Ethnic armed groups are also speaking against the coup. The Peace Process Steering Team, consisting of the 10 ethnic armed organisations who have signed the Nationwide Ceasefire Agreement, issued a statement on 20 February stating they would no longer hold peace talks with the Tatmadaw’s State Administration Council (SAC), condemning the coup, calling for peaceful solutions, and appealing to the United Nations for support. Moreover, ethnic armed organisations could prevent the deployment of Tatmadaw forces from ethnic areas to cities, and put political pressure on the Tatmadaw’s SAC. Neither the Kachin Independence Army nor the Arakan Army (two of the strongest armed groups) have formalised ceasefires with the Tatmadaw and will be crucial for forming alliances. Forming political alliances among diverse democratic forces will be crucial to any resistance. But how quickly can the country overcome the divisions hardened by decades of war and neglect?
5. Protests and Crackdown Escalate
Whole of Myanmar
On 22 February, a day of nationwide protests against the coup – named the “Five Twos Protests” after the date they occurred – took place in 240 cities across the country. These were the largest show of force since the movement began, and one media outlet estimated that 20 million people participated. Although there were no serious crackdowns by the junta in most cities, in the nation’s capital Naypyidaw protesters were beaten and some reports suggest over 200 people were arrested and detained overnight. The Five Twos Protests came at a time of escalating violence. In Mandalay on 20 February, two people, including a 16-year-old boy, were shot dead and at least 15 others were seriously injured when riot police and soldiers fired rubber and live bullets at a crowd protecting striking government shipyard workers. Khit Thit Media reported the presence of Tatmadaw snipers. On the same day in Yangon, locals told the media that a volunteer security guard was shot and killed by security forces. The Tatmadaw has claimed the man was obstructing the transportation of a sick person to hospital.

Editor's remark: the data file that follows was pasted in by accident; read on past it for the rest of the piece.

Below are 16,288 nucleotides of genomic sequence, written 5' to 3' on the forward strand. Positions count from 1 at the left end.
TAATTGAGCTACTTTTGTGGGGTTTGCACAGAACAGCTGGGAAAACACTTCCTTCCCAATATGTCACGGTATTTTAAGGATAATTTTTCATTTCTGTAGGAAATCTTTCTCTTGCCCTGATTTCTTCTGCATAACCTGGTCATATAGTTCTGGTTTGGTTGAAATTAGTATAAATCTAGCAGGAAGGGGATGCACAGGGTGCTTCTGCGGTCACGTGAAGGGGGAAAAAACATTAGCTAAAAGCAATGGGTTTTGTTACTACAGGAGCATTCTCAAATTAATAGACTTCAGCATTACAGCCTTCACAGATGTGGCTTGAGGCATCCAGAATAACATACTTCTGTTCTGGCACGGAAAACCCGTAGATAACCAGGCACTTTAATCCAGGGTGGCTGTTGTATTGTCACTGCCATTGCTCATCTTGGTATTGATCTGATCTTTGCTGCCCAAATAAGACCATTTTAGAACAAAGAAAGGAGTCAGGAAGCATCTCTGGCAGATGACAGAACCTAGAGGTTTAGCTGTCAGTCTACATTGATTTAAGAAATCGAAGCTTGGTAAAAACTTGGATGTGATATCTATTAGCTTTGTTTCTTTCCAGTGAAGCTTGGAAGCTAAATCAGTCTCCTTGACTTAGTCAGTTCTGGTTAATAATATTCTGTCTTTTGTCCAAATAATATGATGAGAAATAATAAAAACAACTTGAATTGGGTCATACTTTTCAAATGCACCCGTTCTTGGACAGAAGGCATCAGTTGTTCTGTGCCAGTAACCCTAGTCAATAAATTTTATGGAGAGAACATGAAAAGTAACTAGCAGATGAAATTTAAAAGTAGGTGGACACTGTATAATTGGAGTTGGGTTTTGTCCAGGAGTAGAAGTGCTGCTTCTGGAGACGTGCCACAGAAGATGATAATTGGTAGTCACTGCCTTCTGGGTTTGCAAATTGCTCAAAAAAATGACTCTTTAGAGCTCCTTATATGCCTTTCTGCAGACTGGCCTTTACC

Although coup leaders are likely to expect that the people’s anti-military sentiment will weaken over time, the momentum of the opposition to the coup shows no sign of slowing down. Leadership among varying pro-democracy forces is strong, and the demonstrators have been encouraged by strong statements from the international community. This week, Facebook permanently removed pages of state-run media and the Tatmadaw True News Team, citing violations of its community standards and incitement to violence. This highlights the disinformation campaign being waged. Indeed, the junta banned Facebook on 4 February, undermining the freedom of expression and information dissemination among the public. While the Tatmadaw’s State Administrative Council (SAC) has claimed that their actions against protestors are within the law, the arbitrary arrests and use of violence against peaceful protestors do represent a violation of international human rights standards and Myanmar’s own 2008 constitution. Although violence has been deployed in other cities, security forces are likely to be cautious in Yangon, where many embassies and international media are located. Sources close to the military community remarked that the coup leaders might need time to mobilize internal support of senior and ex-military officials in the coup, and they will use violent actions against the protesters when they can ensure internal support. Meanwhile, international organizations should condemn the use of violent force, and the detentions of peaceful protesters.